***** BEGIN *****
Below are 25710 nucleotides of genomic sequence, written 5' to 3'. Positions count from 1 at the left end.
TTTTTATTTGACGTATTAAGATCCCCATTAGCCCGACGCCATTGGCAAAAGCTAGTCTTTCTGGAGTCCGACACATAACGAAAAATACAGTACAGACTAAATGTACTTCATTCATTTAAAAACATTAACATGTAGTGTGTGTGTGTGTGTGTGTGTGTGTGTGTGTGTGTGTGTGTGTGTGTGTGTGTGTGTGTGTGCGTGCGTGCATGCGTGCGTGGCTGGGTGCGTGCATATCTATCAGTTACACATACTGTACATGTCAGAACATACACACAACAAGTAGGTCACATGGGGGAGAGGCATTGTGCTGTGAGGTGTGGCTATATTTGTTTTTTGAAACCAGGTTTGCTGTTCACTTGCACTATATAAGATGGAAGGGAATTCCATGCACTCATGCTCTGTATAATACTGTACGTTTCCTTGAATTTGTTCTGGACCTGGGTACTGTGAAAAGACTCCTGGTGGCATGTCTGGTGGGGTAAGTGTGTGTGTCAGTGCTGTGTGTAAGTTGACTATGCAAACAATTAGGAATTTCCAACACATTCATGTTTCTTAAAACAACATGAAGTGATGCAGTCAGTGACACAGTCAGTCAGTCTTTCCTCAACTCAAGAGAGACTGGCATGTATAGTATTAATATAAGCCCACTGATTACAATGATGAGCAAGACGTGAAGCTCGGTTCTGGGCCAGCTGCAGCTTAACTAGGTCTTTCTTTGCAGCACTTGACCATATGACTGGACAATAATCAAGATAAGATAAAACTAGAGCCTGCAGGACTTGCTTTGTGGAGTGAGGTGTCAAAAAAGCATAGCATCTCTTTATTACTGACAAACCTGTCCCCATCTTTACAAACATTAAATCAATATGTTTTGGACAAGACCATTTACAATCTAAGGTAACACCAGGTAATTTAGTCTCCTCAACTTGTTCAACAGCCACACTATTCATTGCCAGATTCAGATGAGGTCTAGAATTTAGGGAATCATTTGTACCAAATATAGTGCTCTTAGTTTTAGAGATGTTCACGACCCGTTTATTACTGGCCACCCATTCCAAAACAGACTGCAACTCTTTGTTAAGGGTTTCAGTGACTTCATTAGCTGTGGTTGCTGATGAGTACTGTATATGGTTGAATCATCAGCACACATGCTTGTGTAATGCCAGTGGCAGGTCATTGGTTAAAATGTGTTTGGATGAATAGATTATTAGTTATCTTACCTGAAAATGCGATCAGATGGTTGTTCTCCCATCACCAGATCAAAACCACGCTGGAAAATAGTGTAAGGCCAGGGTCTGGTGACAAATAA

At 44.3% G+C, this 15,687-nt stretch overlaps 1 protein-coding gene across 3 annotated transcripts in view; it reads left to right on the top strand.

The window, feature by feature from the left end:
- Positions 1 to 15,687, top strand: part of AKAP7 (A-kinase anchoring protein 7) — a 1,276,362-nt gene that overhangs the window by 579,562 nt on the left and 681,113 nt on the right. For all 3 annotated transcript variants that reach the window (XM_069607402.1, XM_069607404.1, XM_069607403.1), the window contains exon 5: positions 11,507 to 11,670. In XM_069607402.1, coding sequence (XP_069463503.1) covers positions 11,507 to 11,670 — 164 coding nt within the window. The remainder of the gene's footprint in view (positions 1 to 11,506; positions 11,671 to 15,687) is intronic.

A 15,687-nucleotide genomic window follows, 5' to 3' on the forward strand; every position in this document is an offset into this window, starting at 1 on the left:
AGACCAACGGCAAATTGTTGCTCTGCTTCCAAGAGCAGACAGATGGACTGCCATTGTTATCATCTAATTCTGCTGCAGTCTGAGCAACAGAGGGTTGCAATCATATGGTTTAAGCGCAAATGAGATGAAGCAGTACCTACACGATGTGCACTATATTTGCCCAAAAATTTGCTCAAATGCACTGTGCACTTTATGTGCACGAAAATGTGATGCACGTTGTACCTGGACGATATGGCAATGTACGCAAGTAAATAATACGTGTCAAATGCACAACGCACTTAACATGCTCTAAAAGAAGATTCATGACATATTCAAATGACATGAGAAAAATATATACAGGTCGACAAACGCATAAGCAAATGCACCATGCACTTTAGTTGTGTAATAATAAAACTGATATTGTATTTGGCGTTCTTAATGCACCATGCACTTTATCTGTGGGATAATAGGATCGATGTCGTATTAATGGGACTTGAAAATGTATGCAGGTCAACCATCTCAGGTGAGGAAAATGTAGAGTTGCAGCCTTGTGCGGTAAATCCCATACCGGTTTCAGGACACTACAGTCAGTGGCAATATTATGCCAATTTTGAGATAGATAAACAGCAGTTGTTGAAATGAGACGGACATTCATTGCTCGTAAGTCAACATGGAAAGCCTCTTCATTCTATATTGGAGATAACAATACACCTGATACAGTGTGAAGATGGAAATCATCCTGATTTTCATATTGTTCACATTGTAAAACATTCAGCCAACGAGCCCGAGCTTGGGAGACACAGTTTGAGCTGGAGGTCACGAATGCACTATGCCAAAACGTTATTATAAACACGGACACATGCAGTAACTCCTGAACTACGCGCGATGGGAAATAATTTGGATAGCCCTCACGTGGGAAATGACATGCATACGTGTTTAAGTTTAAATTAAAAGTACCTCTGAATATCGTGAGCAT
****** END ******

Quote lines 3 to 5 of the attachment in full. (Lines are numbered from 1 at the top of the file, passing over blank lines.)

At 44.3% G+C, this 15,687-nt stretch overlaps 1 protein-coding gene across 3 annotated transcripts in view; it reads left to right on the top strand.

The window, feature by feature from the left end:
- Positions 1 to 15,687, top strand: part of AKAP7 (A-kinase anchoring protein 7) — a 1,276,362-nt gene that overhangs the window by 579,562 nt on the left and 681,113 nt on the right. For all 3 annotated transcript variants that reach the window (XM_069607402.1, XM_069607404.1, XM_069607403.1), the window contains exon 5: positions 11,507 to 11,670. In XM_069607402.1, coding sequence (XP_069463503.1) covers positions 11,507 to 11,670 — 164 coding nt within the window. The remainder of the gene's footprint in view (positions 1 to 11,506; positions 11,671 to 15,687) is intronic.